Wednesday, 16 October 2013

Venezuela, Guyana tensions rise after ship seizure

The Venezuelan and Guyanese governments are set to meet Thursday to discuss the fate of a survey ship, used by oil firm Anadarko, which was seized from Guyanese waters last Thursday. Venezuela accused the ship of violating its territorial waters, while Guyana has called the “unprecedented” move a serious threat to security. The diplomatic meeting set to take place in Trinidad & Tobago is aimed at forestalling any further confrontation between the two nations, whose unresolved borders have been a source of conflict for over a century.
According to Guyana's foreign ministry, Venezuelan ship Yekuana ordered the vessel RV Teknik Perdana, which Caracas deemed to be in its Exclusive Economic Zone, to stop surveying and subsequently escorted it to the island of Margarita. The ship was being used by Texas-based Anadarko, who were awarded a deep-water exploration licence for the Roraima block by Georgetown in June 2012. The company said it was “co-operating fully” with both governments, the US Coast Guard and embassy officials.
The discovery back in 2011 of significant hydrocarbons deposits offshore French Guyana has dramatically increased the presence of IOCs prospecting for fields in the north eastern region of South America. Since then, a Venezuelan naval detachment has been placed in the disputed Essequibo area, located between the Cuyuni River to the west and the Essequibo River to the east and covering 159,500 km2, to ward off Guayanese patrols.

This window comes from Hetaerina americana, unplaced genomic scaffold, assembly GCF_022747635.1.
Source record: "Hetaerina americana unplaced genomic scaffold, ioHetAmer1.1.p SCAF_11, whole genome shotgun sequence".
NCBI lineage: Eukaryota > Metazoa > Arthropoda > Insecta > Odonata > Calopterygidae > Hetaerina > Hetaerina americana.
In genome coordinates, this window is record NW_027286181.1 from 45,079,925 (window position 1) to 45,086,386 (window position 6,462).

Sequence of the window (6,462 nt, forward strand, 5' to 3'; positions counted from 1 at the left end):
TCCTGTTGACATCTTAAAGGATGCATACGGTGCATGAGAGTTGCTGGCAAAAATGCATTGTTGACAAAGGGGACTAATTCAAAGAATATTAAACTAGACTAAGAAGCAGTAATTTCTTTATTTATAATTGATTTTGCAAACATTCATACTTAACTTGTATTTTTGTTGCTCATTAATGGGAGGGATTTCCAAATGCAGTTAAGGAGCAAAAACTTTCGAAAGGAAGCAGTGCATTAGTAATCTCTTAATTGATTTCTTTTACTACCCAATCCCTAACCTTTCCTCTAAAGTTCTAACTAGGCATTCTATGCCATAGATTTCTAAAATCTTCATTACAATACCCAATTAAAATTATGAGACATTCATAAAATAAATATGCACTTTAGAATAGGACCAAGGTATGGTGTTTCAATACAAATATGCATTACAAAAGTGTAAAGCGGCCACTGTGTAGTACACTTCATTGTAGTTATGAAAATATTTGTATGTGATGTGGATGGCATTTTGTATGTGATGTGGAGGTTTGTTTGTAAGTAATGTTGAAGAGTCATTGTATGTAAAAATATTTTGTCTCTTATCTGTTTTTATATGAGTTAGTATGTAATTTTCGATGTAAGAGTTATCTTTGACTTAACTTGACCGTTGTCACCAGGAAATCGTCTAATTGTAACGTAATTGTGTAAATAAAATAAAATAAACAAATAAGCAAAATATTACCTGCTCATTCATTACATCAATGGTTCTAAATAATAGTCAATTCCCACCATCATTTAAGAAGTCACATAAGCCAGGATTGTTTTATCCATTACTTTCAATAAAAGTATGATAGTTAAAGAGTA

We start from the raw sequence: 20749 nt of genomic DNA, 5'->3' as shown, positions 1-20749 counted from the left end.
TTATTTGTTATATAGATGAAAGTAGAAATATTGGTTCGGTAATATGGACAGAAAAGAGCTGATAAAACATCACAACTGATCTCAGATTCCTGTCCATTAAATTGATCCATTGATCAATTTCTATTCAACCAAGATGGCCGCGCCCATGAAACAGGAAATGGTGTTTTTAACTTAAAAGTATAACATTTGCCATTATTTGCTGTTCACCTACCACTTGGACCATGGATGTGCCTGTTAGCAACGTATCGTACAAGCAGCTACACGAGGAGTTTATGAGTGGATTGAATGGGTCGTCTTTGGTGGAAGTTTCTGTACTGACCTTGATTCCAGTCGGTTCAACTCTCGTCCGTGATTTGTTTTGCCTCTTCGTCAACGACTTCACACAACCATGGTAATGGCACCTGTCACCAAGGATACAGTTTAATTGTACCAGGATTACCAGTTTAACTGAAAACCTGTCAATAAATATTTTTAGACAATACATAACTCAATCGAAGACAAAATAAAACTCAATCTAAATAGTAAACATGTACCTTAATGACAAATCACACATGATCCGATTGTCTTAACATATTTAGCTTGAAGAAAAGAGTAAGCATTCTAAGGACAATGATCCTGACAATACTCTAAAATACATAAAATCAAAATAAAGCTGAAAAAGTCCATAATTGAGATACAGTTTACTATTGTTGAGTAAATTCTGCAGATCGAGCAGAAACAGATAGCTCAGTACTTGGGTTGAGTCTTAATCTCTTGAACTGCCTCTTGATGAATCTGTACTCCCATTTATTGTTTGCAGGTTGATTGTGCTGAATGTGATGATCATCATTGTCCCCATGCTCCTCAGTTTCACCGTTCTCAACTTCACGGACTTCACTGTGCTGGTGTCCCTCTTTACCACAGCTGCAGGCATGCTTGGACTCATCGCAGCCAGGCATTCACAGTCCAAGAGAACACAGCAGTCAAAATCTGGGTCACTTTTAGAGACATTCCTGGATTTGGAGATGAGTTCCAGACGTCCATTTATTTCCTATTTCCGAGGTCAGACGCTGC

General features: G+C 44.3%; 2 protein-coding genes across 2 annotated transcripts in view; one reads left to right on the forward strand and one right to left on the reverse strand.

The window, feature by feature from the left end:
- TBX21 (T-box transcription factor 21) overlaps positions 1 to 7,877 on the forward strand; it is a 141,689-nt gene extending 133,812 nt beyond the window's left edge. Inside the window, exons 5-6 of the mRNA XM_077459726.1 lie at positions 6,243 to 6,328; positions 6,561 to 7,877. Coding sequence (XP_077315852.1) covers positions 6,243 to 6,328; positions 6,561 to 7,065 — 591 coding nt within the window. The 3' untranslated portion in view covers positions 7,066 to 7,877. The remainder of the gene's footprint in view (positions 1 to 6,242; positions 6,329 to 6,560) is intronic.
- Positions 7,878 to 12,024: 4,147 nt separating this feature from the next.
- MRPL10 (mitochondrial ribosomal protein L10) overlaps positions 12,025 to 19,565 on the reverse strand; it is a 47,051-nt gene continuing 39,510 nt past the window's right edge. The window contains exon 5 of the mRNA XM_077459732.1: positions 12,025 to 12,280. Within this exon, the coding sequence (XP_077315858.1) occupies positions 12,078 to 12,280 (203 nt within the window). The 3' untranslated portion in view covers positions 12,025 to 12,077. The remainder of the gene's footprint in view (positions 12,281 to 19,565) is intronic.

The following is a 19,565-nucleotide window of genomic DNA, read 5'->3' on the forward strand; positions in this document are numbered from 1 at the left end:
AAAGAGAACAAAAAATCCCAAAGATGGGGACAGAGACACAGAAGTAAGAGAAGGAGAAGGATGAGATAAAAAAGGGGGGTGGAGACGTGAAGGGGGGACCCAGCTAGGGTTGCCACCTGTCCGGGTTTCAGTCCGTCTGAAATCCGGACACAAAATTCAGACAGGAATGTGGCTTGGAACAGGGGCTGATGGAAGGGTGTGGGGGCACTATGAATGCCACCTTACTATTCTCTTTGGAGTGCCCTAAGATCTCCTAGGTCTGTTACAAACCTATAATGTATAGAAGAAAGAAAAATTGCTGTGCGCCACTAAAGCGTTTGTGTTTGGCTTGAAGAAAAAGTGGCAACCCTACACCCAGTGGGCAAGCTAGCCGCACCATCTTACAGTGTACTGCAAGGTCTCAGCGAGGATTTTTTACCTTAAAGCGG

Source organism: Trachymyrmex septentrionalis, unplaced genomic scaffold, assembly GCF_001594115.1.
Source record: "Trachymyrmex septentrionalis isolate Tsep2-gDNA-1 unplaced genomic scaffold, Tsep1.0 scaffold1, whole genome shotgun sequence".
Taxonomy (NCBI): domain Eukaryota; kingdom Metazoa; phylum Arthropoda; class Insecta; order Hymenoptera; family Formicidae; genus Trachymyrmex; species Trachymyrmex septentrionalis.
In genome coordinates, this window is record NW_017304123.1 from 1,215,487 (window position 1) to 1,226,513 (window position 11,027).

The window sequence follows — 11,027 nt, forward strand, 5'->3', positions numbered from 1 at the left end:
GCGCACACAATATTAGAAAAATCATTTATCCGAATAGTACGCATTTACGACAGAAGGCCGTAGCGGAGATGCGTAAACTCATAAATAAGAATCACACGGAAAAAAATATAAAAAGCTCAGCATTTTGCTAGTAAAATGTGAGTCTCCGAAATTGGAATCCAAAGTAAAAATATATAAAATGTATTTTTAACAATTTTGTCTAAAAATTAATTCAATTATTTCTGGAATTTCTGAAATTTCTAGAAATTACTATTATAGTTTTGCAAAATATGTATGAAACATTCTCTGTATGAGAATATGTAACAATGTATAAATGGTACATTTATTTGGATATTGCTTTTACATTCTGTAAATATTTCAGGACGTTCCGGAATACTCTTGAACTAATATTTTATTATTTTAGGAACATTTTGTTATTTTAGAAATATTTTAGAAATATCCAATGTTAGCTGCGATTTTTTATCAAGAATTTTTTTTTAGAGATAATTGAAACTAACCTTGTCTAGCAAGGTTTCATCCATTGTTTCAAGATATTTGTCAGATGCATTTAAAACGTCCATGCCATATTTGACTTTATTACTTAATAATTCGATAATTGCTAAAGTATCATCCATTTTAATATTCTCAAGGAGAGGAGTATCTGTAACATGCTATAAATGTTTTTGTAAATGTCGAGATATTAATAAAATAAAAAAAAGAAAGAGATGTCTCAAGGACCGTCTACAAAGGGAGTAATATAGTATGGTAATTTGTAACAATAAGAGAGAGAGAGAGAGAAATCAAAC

The maritime boundary between the two Latin American nations is unsettled largely because the land boundary between the two is still contested. In the nineteenth century, the border was effectively drawn up by the British, which became a bone of contention with Venezuela. US-backed arbitration in 1899 set a line largely in Britain's favour, but the claim was revived in the 1960s.
Since becoming independent in 1966, Guyana has administered the territory, but Venezuela insists that the boundary is a colonial hangover which is null and void, and refers to the disputed area as a “zone of reclamation”. The recent ship seizure is unlikely to escalate into anything serious, with both sides working towards a cordial, diplomatic resolution, but until the outlines of a settlement are reached, it introduces a further degree of uncertainty into regional oil and gas exploration.

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